Take a look at the packaged food you buy. Every package, by law, bears an expiration date, sometimes referred to as a Beyond Use Date (BUD). We have all been so conditioned to respect those dates that we sometimes fail to use even a small amount of rationality when confronted with a product that is beyond the date on the package. The first impulse is to throw the item away, regardless of how far past the date it is – even when the expiration is just yesterday.

Discarding perfectly good food or refusing to use a medicine because of a date on the package is usually just a quirky inconvenience. Food and drugs have no way of knowing that they have exceeded their useful life. Food doesn’t spoil on the printed date and drugs certainly don’t lose their potency. However, that’s the common belief among so many of us and our almost ingrained tendencies are to discard or not use anything that has passed the labeled date.

Sometimes, though, our urge to honor the printed date can be harmful or even cause death. How so? Let’s consider a lifesaving drug such as epinephrine. This is a powerful medicine people use to counteract serious allergic reactions. People with severe allergies, to wasp stings for example, carry pre-loaded syringes with them at all times. Parents provide the syringes to the school for use if their child suffers an anaphylactic reaction.

What if the syringe on hand is beyond the expiration date on the package? Would it be wise to use the drug regardless of the date rather than allow a child to suffer and, possibly, die? Maybe it is expired yesterday, or last year.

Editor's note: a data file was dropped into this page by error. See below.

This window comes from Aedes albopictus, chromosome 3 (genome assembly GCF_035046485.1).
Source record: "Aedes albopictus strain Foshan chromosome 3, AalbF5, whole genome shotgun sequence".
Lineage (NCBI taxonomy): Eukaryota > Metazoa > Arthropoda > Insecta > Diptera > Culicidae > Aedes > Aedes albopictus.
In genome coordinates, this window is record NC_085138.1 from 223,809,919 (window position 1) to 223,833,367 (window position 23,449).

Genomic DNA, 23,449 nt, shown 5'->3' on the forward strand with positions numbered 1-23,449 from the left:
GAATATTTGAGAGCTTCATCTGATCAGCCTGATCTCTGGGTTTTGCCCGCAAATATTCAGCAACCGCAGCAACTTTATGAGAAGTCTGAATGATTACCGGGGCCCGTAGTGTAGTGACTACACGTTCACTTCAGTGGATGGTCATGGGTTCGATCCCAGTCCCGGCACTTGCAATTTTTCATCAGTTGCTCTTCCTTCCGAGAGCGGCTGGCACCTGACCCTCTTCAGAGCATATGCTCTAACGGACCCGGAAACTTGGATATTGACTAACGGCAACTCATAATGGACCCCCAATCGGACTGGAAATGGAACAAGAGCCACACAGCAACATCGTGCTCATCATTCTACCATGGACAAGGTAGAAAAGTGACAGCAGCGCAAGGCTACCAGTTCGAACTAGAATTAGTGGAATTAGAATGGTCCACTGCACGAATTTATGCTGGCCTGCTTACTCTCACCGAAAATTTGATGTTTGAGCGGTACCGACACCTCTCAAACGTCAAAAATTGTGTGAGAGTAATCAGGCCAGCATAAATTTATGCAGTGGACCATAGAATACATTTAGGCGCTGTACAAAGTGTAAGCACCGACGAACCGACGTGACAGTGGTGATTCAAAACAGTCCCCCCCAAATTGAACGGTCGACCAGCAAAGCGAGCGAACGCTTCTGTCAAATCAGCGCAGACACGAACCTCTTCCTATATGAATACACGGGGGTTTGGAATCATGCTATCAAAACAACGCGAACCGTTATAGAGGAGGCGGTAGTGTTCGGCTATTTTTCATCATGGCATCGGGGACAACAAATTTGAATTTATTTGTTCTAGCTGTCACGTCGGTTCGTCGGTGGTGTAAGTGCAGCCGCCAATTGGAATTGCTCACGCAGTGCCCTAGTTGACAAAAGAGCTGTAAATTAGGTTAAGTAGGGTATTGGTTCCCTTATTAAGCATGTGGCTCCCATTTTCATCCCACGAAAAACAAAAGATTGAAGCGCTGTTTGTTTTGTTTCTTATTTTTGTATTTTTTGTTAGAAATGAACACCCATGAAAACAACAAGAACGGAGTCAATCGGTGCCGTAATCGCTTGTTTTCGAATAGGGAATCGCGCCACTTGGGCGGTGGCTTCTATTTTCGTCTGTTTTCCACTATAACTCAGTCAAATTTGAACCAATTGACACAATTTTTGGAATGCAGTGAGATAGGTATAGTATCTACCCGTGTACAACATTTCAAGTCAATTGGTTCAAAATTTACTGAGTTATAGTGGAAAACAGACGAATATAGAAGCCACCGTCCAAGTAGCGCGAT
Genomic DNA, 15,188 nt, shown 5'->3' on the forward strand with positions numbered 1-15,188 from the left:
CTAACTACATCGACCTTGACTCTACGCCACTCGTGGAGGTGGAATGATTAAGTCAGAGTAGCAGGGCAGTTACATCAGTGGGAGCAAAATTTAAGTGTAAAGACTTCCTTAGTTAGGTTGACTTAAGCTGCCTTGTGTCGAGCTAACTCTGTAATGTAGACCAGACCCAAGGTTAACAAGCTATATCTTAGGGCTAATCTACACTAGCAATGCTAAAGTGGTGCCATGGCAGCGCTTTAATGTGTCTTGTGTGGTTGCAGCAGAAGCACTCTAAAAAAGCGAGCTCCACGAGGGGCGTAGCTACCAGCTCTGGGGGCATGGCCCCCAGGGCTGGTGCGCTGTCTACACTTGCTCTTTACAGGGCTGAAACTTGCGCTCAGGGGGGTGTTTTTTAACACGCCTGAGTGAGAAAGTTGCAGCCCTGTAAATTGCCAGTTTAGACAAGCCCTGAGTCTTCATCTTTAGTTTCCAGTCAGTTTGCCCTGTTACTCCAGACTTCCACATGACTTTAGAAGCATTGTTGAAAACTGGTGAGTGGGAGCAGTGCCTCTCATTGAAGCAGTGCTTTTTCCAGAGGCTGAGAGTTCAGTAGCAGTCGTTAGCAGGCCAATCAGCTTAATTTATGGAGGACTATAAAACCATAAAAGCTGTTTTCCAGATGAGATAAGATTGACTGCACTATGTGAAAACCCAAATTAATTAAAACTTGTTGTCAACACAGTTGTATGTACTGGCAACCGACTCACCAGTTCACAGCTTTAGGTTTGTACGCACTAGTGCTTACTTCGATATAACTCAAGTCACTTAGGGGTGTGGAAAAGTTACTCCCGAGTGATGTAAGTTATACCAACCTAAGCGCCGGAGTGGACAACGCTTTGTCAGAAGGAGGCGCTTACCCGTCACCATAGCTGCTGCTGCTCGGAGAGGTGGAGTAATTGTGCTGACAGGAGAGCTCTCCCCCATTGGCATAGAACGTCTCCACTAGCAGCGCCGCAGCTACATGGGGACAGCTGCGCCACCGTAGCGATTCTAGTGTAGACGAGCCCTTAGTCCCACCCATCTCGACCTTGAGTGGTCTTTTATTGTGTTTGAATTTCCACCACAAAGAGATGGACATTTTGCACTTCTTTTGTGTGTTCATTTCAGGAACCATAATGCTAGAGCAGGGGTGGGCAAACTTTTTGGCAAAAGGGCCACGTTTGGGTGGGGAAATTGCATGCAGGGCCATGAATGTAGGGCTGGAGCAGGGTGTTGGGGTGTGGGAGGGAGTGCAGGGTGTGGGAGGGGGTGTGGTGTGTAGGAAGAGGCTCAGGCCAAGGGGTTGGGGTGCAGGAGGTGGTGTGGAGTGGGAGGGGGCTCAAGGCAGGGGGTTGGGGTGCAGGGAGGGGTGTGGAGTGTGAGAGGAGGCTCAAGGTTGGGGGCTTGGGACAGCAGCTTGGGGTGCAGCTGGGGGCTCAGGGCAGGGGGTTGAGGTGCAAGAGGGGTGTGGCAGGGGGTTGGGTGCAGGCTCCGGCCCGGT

How far beyond the date would the epinephrine still be potent? We’ve tested some old epinephrine pens and found them to be still acceptably close to the labeled strength. However, because they are beyond the printed date, they are discarded and replaced and few people wouldn’t want to use one, even in an emergency.

Consider this scene. An allergic person begins to experience the worst kind of allergic reaction, anaphylaxis. If emergency assistance isn’t administered quickly the person will die. You find an epinephrine pen in the desk and the label declares the expiration date to be almost a year ago. Presuming you know how to use the rescue drug, would you use the expired drug or not? I would. Why?

First, anaphylaxis is a life-threatening emergency. Second, I have something in hand that might save a life, except for the small printed expiration date. I also know that the epinephrine does not automatically lose all its potency on that date. Additionally, it doesn’t turn into a toxic substance. It will probably work. If not, nothing’s lost.

I offer this bit of advice to everyone who is in any way involved with people who need epinephrine to save their life. The chance the outdated drug will work is high. The chance for a positive outcome by not using it is zero. Yes, it’s a tough decision and it probably will never come up. The important thing to do right now is to think it through and decide what you would do, before you find yourself in an emergency situation that could easily impair your reasoning skills.

Feel free to toss the old milk or mayonnaise, but give serious thought before abandoning potentially life saving medicines just because the date on the container is no longer in the future.